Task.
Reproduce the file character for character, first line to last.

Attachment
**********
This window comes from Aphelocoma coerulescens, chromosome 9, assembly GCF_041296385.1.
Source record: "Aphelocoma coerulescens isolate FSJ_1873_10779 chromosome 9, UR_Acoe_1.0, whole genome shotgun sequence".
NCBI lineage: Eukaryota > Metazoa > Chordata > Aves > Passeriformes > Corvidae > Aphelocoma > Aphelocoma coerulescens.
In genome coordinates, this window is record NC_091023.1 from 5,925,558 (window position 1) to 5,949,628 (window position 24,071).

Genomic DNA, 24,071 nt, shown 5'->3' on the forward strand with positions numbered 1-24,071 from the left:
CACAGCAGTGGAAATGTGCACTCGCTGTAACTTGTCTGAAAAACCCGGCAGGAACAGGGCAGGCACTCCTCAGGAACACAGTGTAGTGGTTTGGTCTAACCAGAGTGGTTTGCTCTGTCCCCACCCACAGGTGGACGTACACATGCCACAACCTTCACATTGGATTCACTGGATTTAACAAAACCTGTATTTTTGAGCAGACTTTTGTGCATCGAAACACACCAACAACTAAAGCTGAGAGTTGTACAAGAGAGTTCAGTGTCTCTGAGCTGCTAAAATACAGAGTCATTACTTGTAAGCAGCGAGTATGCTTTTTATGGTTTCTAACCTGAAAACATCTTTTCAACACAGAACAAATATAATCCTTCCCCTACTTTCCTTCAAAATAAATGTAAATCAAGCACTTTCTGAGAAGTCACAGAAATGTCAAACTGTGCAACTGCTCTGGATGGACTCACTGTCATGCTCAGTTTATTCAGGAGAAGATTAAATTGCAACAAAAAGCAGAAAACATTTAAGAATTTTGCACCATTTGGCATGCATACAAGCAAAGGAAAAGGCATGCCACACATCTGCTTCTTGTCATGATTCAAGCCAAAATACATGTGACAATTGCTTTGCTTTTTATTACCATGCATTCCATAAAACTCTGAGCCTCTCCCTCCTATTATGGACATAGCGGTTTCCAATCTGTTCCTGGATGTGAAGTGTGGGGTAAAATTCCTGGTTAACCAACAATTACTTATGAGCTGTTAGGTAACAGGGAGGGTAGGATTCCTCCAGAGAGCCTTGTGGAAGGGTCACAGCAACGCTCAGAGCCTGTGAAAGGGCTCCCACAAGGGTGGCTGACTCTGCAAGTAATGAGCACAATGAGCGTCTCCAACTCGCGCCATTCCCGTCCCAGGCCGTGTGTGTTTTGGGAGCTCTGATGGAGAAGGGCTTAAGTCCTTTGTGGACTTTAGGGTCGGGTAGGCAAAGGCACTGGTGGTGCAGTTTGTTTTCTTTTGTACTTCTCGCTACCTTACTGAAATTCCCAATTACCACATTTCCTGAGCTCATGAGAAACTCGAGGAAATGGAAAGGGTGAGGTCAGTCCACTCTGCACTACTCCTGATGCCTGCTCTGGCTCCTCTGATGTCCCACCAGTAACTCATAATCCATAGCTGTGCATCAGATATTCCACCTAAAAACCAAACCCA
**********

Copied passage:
This window comes from Aphelocoma coerulescens, chromosome 9, assembly GCF_041296385.1.
Source record: "Aphelocoma coerulescens isolate FSJ_1873_10779 chromosome 9, UR_Acoe_1.0, whole genome shotgun sequence".
NCBI lineage: Eukaryota > Metazoa > Chordata > Aves > Passeriformes > Corvidae > Aphelocoma > Aphelocoma coerulescens.
In genome coordinates, this window is record NC_091023.1 from 5,925,558 (window position 1) to 5,949,628 (window position 24,071).

Genomic DNA, 24,071 nt, shown 5'->3' on the forward strand with positions numbered 1-24,071 from the left:
CACAGCAGTGGAAATGTGCACTCGCTGTAACTTGTCTGAAAAACCCGGCAGGAACAGGGCAGGCACTCCTCAGGAACACAGTGTAGTGGTTTGGTCTAACCAGAGTGGTTTGCTCTGTCCCCACCCACAGGTGGACGTACACATGCCACAACCTTCACATTGGATTCACTGGATTTAACAAAACCTGTATTTTTGAGCAGACTTTTGTGCATCGAAACACACCAACAACTAAAGCTGAGAGTTGTACAAGAGAGTTCAGTGTCTCTGAGCTGCTAAAATACAGAGTCATTACTTGTAAGCAGCGAGTATGCTTTTTATGGTTTCTAACCTGAAAACATCTTTTCAACACAGAACAAATATAATCCTTCCCCTACTTTCCTTCAAAATAAATGTAAATCAAGCACTTTCTGAGAAGTCACAGAAATGTCAAACTGTGCAACTGCTCTGGATGGACTCACTGTCATGCTCAGTTTATTCAGGAGAAGATTAAATTGCAACAAAAAGCAGAAAACATTTAAGAATTTTGCACCATTTGGCATGCATACAAGCAAAGGAAAAGGCATGCCACACATCTGCTTCTTGTCATGATTCAAGCCAAAATACATGTGACAATTGCTTTGCTTTTTATTACCATGCATTCCATAAAACTCTGAGCCTCTCCCTCCTATTATGGACATAGCGGTTTCCAATCTGTTCCTGGATGTGAAGTGTGGGGTAAAATTCCTGGTTAACCAACAATTACTTATGAGCTGTTAGGTAACAGGGAGGGTAGGATTCCTCCAGAGAGCCTTGTGGAAGGGTCACAGCAACGCTCAGAGCCTGTGAAAGGGCTCCCACAAGGGTGGCTGACTCTGCAAGTAATGAGCACAATGAGCGTCTCCAACTCGCGCCATTCCCGTCCCAGGCCGTGTGTGTTTTGGGAGCTCTGATGGAGAAGGGCTTAAGTCCTTTGTGGACTTTAGGGTCGGGTAGGCAAAGGCACTGGTGGTGCAGTTTGTTTTCTTTTGTACTTCTCGCTACCTTACTGAAATTCCCAATTACCACATTTCCTGAGCTCATGAGAAACTCGAGGAAATGGAAAGGGTGAGGTCAGTCCACTCTGCACTACTCCTGATGCCTGCTCTGGCTCCTCTGATGTCCCACCAGTAACTCATAATCCATAGCTGTGCATCAGATATTCCACCTAAAAACCAAACCCA